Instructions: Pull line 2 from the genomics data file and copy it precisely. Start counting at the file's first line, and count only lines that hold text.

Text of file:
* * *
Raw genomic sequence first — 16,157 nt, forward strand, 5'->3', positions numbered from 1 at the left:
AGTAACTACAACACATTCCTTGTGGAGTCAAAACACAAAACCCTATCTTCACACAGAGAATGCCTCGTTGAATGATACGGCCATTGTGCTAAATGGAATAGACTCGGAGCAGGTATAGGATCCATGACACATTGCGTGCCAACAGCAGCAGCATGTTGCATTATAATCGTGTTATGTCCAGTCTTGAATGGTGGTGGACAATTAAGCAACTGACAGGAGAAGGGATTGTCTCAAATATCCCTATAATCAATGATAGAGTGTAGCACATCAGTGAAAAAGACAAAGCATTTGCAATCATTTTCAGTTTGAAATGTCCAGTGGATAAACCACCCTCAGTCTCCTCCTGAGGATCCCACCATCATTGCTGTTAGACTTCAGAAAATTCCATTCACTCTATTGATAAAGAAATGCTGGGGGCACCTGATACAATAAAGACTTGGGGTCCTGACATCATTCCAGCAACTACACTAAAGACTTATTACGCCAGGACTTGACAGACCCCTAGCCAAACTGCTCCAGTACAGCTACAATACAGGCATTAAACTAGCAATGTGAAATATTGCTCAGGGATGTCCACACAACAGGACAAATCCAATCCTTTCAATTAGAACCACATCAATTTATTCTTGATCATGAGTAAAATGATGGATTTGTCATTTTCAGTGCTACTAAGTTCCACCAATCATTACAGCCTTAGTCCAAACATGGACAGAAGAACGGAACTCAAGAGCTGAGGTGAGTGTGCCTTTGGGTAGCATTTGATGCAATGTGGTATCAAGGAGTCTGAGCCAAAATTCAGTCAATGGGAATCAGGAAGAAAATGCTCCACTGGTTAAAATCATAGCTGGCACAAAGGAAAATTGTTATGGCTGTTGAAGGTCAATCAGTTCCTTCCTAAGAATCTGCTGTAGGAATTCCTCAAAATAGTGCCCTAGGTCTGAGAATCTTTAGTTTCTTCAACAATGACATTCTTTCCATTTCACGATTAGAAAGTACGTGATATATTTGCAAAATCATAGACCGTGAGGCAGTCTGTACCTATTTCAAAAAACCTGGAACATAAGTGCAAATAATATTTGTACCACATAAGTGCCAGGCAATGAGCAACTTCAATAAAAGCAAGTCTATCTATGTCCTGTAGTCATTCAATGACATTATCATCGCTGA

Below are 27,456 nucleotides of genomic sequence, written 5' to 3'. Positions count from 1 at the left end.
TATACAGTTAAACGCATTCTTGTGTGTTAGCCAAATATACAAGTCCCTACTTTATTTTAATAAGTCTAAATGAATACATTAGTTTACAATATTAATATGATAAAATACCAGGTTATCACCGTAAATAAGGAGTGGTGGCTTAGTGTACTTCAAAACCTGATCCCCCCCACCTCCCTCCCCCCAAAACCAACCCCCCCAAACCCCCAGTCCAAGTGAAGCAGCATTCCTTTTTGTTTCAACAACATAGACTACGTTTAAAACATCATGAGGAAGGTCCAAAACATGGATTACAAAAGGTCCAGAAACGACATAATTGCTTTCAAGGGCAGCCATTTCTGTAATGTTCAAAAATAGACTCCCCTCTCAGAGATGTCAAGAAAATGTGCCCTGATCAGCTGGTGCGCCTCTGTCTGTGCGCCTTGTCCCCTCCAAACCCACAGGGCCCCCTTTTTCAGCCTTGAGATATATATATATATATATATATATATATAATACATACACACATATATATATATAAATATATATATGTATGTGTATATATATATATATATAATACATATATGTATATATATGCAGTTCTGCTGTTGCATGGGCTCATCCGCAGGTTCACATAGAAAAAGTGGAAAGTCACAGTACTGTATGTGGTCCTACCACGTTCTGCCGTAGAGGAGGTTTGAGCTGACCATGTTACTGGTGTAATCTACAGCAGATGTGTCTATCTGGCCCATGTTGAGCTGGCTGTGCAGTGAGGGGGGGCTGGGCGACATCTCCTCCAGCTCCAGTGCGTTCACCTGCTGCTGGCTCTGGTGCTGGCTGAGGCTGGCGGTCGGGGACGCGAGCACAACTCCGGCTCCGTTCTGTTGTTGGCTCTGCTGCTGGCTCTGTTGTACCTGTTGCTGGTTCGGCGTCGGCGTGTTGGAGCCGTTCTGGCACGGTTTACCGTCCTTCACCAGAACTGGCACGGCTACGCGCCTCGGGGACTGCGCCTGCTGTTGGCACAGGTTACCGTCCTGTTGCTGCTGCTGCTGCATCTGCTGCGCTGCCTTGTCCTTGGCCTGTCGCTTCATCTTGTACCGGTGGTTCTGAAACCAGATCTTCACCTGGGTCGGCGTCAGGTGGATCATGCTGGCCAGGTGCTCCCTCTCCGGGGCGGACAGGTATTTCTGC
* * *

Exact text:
AGTAACTACAACACATTCCTTGTGGAGTCAAAACACAAAACCCTATCTTCACACAGAGAATGCCTCGTTGAATGATACGGCCATTGTGCTAAATGGAATAGACTCGGAGCAGGTATAGGATCCATGACACATTGCGTGCCAACAGCAGCAGCATGTTGCATTATAATCGTGTTATGTCCAGTCTTGAATGGTGGTGGACAATTAAGCAACTGACAGGAGAAGGGATTGTCTCAAATATCCCTATAATCAATGATAGAGTGTAGCACATCAGTGAAAAAGACAAAGCATTTGCAATCATTTTCAGTTTGAAATGTCCAGTGGATAAACCACCCTCAGTCTCCTCCTGAGGATCCCACCATCATTGCTGTTAGACTTCAGAAAATTCCATTCACTCTATTGATAAAGAAATGCTGGGGGCACCTGATACAATAAAGACTTGGGGTCCTGACATCATTCCAGCAACTACACTAAAGACTTATTACGCCAGGACTTGACAGACCCCTAGCCAAACTGCTCCAGTACAGCTACAATACAGGCATTAAACTAGCAATGTGAAATATTGCTCAGGGATGTCCACACAACAGGACAAATCCAATCCTTTCAATTAGAACCACATCAATTTATTCTTGATCATGAGTAAAATGATGGATTTGTCATTTTCAGTGCTACTAAGTTCCACCAATCATTACAGCCTTAGTCCAAACATGGACAGAAGAACGGAACTCAAGAGCTGAGGTGAGTGTGCCTTTGGGTAGCATTTGATGCAATGTGGTATCAAGGAGTCTGAGCCAAAATTCAGTCAATGGGAATCAGGAAGAAAATGCTCCACTGGTTAAAATCATAGCTGGCACAAAGGAAAATTGTTATGGCTGTTGAAGGTCAATCAGTTCCTTCCTAAGAATCTGCTGTAGGAATTCCTCAAAATAGTGCCCTAGGTCTGAGAATCTTTAGTTTCTTCAACAATGACATTCTTTCCATTTCACGATTAGAAAGTACGTGATATATTTGCAAAATCATAGACCGTGAGGCAGTCTGTACCTATTTCAAAAAACCTGGAACATAAGTGCAAATAATATTTGTACCACATAAGTGCCAGGCAATGAGCAACTTCAATAAAAGCAAGTCTATCTATGTCCTGTAGTCATTCAATGACATTATCATCGCTGA